U.S. May non farm payrolls were higher at 223,000 then the expected 190,000, following April when NFP added only 164,000 jobs. We are still digesting the robust February gain of 313,0000 jobs, the most since July 2016. Fed rates have doubt after hourly earnings.
U.S. May non farm payrolls were higher at 223,000 than the expected 190,000, following April when NFP added only 164,000 jobs. We are still digesting the robust February gain of 313,0000 jobs, the most since July 2016. Fed rates have doubt after hourly earnings.
The market expected the May employment report released this Friday to see nonfarm payrolls rise in line with longer-run trends in monthly employment growthat a consensus of 190,000 new jobs. Logic suggested a return to the mean after the volatility in the hiring data, with strong February hiring offset by weakness in March and April also disappointing. The wages data makes it more certain the FOMC plan to raise three times into 2019. Unemployment was lower and the two month NFP revision was 15,000.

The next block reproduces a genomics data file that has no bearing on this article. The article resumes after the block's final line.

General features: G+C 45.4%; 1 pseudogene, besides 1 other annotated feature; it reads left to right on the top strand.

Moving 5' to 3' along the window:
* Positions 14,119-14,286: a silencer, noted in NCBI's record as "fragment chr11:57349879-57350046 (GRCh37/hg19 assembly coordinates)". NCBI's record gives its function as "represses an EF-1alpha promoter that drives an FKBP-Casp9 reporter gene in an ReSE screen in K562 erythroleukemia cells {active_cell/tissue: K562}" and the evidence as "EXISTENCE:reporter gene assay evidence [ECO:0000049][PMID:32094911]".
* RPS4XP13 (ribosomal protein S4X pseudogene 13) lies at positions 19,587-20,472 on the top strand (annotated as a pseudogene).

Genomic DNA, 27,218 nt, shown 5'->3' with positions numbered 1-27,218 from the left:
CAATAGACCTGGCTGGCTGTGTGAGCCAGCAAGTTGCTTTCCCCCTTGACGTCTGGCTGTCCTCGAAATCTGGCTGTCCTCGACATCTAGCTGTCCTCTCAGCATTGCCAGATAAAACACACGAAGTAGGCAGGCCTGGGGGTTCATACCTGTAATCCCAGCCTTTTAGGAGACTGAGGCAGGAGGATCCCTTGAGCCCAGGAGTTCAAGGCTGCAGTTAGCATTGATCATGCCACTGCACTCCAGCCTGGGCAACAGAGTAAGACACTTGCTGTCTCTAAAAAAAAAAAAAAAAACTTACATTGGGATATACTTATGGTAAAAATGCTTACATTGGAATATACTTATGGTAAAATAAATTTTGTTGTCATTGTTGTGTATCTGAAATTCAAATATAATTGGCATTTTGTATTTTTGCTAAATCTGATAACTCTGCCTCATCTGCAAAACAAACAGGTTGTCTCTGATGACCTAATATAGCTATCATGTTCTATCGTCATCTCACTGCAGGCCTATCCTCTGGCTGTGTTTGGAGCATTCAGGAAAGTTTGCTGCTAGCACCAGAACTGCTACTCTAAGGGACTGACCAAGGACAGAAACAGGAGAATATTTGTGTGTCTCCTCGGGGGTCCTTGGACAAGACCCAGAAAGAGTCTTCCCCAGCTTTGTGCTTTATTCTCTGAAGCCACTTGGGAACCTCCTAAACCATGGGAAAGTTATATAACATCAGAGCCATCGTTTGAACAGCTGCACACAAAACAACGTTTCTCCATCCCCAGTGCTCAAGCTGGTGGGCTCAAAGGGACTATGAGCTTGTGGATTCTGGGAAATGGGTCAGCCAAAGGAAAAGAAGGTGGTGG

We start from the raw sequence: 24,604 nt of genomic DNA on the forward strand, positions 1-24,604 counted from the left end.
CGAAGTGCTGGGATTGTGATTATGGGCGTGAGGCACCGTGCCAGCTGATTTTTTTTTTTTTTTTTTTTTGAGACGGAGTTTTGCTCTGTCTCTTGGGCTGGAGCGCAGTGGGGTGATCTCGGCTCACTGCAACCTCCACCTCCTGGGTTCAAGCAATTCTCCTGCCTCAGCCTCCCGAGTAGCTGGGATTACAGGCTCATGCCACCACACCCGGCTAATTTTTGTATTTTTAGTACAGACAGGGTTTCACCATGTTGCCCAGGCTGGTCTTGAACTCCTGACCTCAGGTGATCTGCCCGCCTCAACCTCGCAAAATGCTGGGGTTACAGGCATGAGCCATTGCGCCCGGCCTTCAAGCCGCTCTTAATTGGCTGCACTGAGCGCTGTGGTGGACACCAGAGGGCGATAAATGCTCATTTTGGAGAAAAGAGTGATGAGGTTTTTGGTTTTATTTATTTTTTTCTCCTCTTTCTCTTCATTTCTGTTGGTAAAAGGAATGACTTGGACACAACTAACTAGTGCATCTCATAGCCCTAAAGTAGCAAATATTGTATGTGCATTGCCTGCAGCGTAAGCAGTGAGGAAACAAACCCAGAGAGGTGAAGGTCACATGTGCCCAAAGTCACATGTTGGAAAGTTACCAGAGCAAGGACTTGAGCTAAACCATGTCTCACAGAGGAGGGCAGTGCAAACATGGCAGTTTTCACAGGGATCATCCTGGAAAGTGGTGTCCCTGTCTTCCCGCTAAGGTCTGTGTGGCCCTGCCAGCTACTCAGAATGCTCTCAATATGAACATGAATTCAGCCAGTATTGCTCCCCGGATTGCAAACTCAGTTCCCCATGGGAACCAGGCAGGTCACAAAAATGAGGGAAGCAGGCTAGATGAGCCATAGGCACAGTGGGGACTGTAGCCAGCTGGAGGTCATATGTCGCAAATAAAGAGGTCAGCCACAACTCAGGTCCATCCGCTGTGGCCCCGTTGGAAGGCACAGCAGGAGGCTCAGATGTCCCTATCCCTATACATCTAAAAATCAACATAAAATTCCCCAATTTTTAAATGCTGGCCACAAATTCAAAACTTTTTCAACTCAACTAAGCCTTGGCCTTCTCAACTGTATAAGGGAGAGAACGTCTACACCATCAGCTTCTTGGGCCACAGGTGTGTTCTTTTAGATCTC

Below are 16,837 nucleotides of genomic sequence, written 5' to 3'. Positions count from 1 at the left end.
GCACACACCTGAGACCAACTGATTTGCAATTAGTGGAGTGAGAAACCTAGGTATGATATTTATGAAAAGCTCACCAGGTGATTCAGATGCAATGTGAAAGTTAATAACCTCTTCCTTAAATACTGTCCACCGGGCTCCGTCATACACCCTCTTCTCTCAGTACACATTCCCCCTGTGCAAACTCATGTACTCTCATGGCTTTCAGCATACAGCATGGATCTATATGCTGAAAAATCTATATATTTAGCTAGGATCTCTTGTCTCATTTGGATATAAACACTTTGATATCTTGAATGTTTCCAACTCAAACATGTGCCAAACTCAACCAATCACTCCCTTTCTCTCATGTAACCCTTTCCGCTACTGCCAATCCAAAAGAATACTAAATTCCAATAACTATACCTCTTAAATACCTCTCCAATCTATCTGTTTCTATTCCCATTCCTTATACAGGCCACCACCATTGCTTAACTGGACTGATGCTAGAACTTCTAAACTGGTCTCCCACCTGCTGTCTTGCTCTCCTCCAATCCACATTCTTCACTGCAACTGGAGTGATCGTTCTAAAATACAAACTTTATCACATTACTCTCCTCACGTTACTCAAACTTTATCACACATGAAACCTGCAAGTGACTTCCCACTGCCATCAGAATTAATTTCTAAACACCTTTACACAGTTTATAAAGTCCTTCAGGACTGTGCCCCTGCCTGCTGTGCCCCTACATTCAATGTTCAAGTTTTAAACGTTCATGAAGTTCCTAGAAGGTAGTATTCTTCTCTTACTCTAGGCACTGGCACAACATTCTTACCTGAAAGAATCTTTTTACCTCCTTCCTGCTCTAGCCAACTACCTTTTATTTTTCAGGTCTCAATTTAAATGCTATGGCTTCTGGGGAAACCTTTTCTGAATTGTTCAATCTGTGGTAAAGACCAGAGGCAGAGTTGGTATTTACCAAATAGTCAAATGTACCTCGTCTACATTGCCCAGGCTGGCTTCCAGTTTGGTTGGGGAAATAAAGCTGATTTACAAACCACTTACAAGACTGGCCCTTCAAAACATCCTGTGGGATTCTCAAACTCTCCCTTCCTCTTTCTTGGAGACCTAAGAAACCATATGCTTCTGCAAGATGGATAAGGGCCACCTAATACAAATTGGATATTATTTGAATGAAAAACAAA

May U.S. Employment Report
- Mayl non-farm payrolls +223K vs +190K expected, Prior 164K (revised to 159K)
- Unemployment rate 3.8% vs +3.9% expected
- Participation rate 62.8% vs 62.8% prior
- Underemployment rate 7.6% vs 7.8% prior
- Two month net revision +15K
- Private payrolls 218K vs 190K expected Prior 168K
- Average hourly earnings +2.7% y/y vs 2.7% exp, Prior 2.6% y/y
- Average hourly earnings +0.3% m/m vs +0.2% m/m exp
- Hours worked 34.5 vs 34.5 expected Prior hours worked 34.5
Since January’s employment report the economy comfortably added jobs that absorbed new labor market entrants and the unemployment rate remained at 3.9%. Inflation on a 12-month basis continued to run below the FOMC’s target of 2% with January’s core CPI reading indicated some firming of trend inflation towards the Committee’s objective. Since then gorowth and inflation have struggled.
Source: AFP, TradersCommunity Data, BLS
From The TraderCommunity Research Desk